AI for Good blog

Driving AI ethics for better business and a more just world


By Jennifer Clemente, Creative and Editorial Lead, Data and AI, IBM

As AI technology pushes past limits in new real-world applications, regulators, investors, and the public are pushing back, asking what kind of relationship we ultimately want with AI and how to guarantee its responsible use. In response, organizations and institutions are embedding AI ethics into existing business guidelines. But a new report from IBM suggests there’s still a lot of work to do.

Alarmingly, only 40% of surveyed consumers say they trust companies to be responsible and ethical in their use of new technologies such as AI. Their doubts may be warranted, as fewer than 20% of executives strongly agree that company practices and actions on AI ethics match their organizations’ stated principles and values.

While traditionally delegated to technical leaders, the task of implementing an AI ethics strategy has dramatically shifted largely to CEOs, according to research conducted by the IBM Institute for Business Value.

There’s a growing recognition that AI is a cross-enterprise, multi-stakeholder endeavor. It’s more than just IT’s domain. Human Resources (HR), procurement and legal are all-in too. With AI encompassing both technical and non-technical solutions, it’s evolved to be business-led, requiring the most senior ranks to oversee its responsible curation.

Let’s create AI with integrity. Join the UNESCO-moderated discussion and interactive session with IBM Fellow and AI ethics leader Francesca Rossi, IBM Vice President and IBM Chief Privacy Officer Christina Montgomery and IBM Distinguished Engineer Beth Rudden. Register here.

An evolving framework for AI ethics builds social justice, equity, and trust

As AI extends into more and more institutions, ensuring trust and transparency of these systems will become critical to its success. In the courts, AI technologies can have even more far-reaching implications on citizens and institutions through predictive justice, the analysis of large amounts of data to make predictions on case outcomes.

One of the best examples of this can be found in New Jersey’s judiciary system, where algorithms review millions of case files to reduce bail decision bias. Not only did the system save USD 10 million, but it contributed to a 40% drop in the jail population with no measurable increase in crime rate. The system succeeds because there’s trust in the data and in the recommendations the system makes.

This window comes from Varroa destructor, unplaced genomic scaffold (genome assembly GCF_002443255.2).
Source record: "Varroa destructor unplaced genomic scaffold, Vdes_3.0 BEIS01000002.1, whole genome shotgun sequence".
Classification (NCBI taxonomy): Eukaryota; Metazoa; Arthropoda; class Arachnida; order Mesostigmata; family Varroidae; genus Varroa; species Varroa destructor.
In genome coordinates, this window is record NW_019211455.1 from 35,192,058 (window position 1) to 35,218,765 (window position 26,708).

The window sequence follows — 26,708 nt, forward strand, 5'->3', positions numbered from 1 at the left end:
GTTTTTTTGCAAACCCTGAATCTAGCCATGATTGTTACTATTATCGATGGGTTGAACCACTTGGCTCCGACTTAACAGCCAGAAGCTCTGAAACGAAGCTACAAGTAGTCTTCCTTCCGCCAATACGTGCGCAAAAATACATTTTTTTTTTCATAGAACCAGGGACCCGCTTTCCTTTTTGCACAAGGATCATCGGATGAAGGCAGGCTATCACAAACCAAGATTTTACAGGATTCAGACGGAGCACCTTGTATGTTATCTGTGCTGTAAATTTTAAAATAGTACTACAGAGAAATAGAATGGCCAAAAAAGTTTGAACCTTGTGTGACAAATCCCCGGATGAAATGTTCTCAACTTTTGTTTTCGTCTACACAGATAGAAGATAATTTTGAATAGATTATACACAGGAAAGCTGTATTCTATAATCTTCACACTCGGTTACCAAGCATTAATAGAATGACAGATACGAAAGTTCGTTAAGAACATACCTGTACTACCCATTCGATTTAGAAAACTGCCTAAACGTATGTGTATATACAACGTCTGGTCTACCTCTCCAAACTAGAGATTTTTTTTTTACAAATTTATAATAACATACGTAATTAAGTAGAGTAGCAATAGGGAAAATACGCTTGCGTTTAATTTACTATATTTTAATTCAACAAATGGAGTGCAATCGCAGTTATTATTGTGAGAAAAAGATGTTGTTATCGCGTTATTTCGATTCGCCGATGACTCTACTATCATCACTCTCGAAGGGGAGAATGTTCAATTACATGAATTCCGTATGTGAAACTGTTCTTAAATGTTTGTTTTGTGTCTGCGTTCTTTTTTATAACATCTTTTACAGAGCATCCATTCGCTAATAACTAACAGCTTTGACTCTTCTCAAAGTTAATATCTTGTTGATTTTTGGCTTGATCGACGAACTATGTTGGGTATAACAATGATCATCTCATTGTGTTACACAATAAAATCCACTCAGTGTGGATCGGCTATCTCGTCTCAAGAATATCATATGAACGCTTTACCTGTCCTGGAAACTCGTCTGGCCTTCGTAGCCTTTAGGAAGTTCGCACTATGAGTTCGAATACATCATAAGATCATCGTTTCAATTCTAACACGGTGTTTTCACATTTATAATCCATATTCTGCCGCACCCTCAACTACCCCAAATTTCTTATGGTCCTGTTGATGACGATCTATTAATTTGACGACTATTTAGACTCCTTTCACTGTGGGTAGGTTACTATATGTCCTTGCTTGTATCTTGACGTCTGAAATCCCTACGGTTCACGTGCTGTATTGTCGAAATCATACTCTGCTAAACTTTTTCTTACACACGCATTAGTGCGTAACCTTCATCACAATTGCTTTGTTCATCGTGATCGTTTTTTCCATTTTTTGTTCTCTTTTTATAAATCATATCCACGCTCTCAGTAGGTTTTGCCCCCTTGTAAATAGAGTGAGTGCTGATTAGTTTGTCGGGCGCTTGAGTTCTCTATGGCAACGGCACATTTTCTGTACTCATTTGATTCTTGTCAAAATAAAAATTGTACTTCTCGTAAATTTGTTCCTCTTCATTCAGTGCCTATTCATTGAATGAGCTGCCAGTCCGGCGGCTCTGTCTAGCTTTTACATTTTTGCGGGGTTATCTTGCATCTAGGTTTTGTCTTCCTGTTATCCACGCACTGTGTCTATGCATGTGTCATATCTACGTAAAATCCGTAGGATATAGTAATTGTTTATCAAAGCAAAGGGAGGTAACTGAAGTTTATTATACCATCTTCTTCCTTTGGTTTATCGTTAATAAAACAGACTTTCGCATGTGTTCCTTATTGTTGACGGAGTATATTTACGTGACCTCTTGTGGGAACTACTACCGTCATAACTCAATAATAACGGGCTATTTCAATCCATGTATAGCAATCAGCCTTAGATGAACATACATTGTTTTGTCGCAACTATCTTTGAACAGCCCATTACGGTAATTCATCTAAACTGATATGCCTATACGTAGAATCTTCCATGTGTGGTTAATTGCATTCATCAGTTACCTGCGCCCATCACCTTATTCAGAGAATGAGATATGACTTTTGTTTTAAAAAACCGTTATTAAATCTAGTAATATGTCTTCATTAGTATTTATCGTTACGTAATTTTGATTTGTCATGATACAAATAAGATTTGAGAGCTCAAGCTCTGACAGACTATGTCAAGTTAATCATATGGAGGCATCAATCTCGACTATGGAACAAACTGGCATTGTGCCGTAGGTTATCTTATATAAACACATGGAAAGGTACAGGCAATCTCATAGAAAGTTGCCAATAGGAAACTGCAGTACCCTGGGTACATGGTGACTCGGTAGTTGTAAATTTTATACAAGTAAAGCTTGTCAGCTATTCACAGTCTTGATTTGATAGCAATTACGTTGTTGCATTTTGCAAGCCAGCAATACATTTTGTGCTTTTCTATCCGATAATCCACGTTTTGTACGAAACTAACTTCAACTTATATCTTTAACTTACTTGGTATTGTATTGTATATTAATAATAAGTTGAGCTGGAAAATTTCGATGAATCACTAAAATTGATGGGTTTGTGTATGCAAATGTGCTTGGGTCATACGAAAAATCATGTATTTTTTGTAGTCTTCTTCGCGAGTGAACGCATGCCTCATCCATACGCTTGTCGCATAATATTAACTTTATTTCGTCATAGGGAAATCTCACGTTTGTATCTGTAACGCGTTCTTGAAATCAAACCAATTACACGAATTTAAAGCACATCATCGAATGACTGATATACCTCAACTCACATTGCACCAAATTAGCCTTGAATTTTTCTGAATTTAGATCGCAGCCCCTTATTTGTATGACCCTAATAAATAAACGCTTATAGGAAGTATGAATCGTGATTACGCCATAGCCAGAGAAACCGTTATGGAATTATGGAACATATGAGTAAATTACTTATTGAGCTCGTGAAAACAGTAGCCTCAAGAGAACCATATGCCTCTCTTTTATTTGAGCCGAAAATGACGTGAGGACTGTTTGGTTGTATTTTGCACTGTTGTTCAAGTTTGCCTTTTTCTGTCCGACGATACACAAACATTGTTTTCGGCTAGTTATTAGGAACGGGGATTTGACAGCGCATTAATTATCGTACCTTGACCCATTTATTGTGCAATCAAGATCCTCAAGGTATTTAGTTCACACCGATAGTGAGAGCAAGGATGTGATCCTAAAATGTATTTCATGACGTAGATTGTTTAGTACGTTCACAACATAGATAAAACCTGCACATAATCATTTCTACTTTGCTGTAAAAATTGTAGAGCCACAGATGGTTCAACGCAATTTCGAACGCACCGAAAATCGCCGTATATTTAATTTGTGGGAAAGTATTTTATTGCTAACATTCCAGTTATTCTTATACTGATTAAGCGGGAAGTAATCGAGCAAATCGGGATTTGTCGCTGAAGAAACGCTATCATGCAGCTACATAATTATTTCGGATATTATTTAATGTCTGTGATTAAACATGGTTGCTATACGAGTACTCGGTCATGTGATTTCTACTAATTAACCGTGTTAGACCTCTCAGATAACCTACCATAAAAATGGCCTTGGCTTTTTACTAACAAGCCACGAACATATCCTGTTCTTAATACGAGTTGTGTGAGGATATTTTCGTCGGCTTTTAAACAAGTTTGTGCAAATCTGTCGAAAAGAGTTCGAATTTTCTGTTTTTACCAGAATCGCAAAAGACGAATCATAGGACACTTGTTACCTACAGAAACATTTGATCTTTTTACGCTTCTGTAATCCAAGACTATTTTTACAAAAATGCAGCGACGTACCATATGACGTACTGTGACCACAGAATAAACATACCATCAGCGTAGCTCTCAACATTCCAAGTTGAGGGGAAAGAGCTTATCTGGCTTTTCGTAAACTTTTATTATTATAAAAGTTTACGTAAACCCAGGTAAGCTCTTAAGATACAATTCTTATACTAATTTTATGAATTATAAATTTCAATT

AI ethics are important for safeguarding democracy. And IBM’s study highlights it’s also good for business. According to the IBM research, organizations that place greater emphasis on AI ethics reported they have a greater degree of trust from customers and employees.

How IBM operationalizes trustworthy AI

IBM has a long-standing position that AI should be advanced responsibly in a way that ensures ethical principals at the technology’s core. This effort dates back to 2015, when world-renowned AI ethics researcher Francesca Rossi joined IBM, bringing 40 colleagues to help IBM embrace AI ethics as a core business tenet.

To operationalize AI, IBM put principals of trust and transparency into place and formed an AI Ethics Board to review all AI efforts across the company. Today, it ensures that IBM-owned technology adheres to five pillars: transparency, explainability, fairness, robustness, and privacy. The company’s pioneering leadership is detailed in a 2021 World Economic Forum case study.

Put AI ethics into action

AI regulations are coming. And less than a quarter of responding organizations have operationalized AI ethics. The good news is that 79% of business leaders are now prepared to embed AI ethics into their AI practices. That’s up from 20% in 2018, according to the report, with over half now publicly endorsing common principles of AI ethics.

Getting to finish line takes a well-thought-out strategy: First, bring together a diverse set of stakeholders. Then build out an organizational and AI lifecycle governance. Finally, ensure interoperability so all ecosystem partners are on board. The sooner organizations get started the more global citizens can reap AI’s benefits.

This article first appeared on the IBM blog here.

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